Young Rebus: Ian Rankin could reboot Inspector Rebus series with ‘historical’ take on famous Edinburgh detective

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Ian Rankin has revealed he is giving some thought to rebooting his Inspector Rebus series – re-imagining his famous Edinburgh detective as a young man.

The Capital-based writer – whose next book The Dark Remains sees him revive the late William McIlvanney's sleuth Jack Laidlaw – has said in the past that, because Rebus ages in real time, the series has a shelf-life.

The now-retired Edinburgh cop turned private detective (of sorts) will be knocking on 70 in the next instalment.

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Now 60 himself, Rankin admitted recently that finding a way to end the series is “always at the back of my mind”.

“Now he is retired, he is old, he’s got health problems, he can’t climb stairs,” he said.

“There is only so much I can do with him now. He’s got inbuilt decrepitude so I don’t know how many more books I can realistically write.”

Now, in a new interview, with The Bookseller magazine, Rankin opened the door for another writer to continue the Inspector Rebus series after his death – but he also hinted there could be new life in the character from his own pen.

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Asked if he would mind another writer taking on the Rebus series after his own death, Rankin said: “Well, I guess I wouldn’t be bothered that much because I wouldn’t be around to have any say.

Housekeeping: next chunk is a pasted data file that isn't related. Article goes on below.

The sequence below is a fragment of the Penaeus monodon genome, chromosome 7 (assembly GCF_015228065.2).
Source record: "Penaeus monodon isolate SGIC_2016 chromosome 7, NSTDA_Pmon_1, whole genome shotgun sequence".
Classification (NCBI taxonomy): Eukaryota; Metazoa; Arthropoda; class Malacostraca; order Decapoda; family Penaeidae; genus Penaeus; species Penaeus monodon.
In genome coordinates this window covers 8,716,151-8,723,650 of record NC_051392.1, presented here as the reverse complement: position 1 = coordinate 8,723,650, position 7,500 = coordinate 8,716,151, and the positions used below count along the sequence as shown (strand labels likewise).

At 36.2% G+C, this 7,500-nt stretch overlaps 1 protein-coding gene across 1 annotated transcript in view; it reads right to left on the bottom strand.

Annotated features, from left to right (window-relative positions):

Ian Rankin could reboot his Rebus series by writing about the Edinburgh detective as a young man.Ian Rankin could reboot his Rebus series by writing about the Edinburgh detective as a young man.
Ian Rankin could reboot his Rebus series by writing about the Edinburgh detective as a young man.

“Maybe it’s inevitable, as these days if you have a good saleable character or a brand, they can live long past the death of their creator.

“I’ve always thought maybe someone could come along and do a young Rebus, like young Morse in ‘Endeavour’.

“I’ve thought about doing it myself, but that would be Rebus in the 1970s and ’80s, which means a historical novel, and I used to think that would be too much work.

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“But maybe [The Dark Remains] has whetted my appetite for doing a young Rebus.”

Rankin also told The Bookseller he can only see one more Rebus book – but as he admits, he's said that before.

“I’ve enjoyed the ageing process,” he said. “He’s not the same guy as I was writing about five years ago, so that makes it fresh, keeps me on my toes.

“I always say it and I’m going to say it again, I can only see one more Rebus book.

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“I can never see further ahead than one book and I might have said it was the last Rebus seven or eight times in the past.

“But every time I’ve said that something has come along that has suggested itself as a theme or a story where he is the ideal character. So it seems he always has that wee bit of life left and he just refuses to leave the building.”

Last year, Rankin revealed how much he earns from his Rebus novels today – and what he was paid for his first book.

In an interview with the Daily Mail, the author said he was paid just £500 for his first book, The Flood, in 1986.

These days, however, he is earning significantly more.

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A Song For The Dark Times is Rankin’s 24th and most recent Inspector Rebus novel, and he said books featuring his most famous literary creation now “make me a seven-figure sum”.

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